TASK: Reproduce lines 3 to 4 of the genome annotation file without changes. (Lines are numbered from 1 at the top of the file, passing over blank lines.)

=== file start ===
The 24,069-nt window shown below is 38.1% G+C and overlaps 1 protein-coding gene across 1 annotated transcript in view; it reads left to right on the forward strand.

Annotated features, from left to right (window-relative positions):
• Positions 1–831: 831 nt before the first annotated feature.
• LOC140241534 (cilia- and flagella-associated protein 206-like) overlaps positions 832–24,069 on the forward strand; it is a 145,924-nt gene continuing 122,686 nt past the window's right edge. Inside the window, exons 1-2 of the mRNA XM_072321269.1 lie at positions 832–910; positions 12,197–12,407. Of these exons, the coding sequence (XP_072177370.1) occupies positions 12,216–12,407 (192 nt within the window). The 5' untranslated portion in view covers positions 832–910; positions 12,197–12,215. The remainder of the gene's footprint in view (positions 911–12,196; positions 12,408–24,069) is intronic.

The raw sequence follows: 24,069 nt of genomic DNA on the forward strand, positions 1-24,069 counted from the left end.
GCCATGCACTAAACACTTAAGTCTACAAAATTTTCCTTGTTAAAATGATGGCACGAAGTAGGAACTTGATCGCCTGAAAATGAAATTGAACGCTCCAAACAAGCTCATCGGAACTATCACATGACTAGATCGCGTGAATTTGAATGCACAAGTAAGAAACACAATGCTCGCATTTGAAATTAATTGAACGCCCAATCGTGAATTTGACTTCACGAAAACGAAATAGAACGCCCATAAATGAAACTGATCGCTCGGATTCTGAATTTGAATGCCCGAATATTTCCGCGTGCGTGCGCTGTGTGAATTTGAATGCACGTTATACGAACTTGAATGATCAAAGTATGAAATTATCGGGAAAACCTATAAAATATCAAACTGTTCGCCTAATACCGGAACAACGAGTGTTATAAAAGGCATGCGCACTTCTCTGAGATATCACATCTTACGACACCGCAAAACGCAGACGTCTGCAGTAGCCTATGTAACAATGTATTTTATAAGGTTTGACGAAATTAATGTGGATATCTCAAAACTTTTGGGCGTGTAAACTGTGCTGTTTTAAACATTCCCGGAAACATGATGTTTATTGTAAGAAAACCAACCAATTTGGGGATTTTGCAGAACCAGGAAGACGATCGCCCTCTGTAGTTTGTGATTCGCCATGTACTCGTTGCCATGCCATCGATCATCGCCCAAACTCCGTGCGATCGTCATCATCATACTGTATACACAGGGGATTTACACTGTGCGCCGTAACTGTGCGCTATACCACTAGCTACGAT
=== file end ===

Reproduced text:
• Positions 1–831: 831 nt before the first annotated feature.
• LOC140241534 (cilia- and flagella-associated protein 206-like) overlaps positions 832–24,069 on the forward strand; it is a 145,924-nt gene continuing 122,686 nt past the window's right edge. Inside the window, exons 1-2 of the mRNA XM_072321269.1 lie at positions 832–910; positions 12,197–12,407. Of these exons, the coding sequence (XP_072177370.1) occupies positions 12,216–12,407 (192 nt within the window). The 5' untranslated portion in view covers positions 832–910; positions 12,197–12,215. The remainder of the gene's footprint in view (positions 911–12,196; positions 12,408–24,069) is intronic.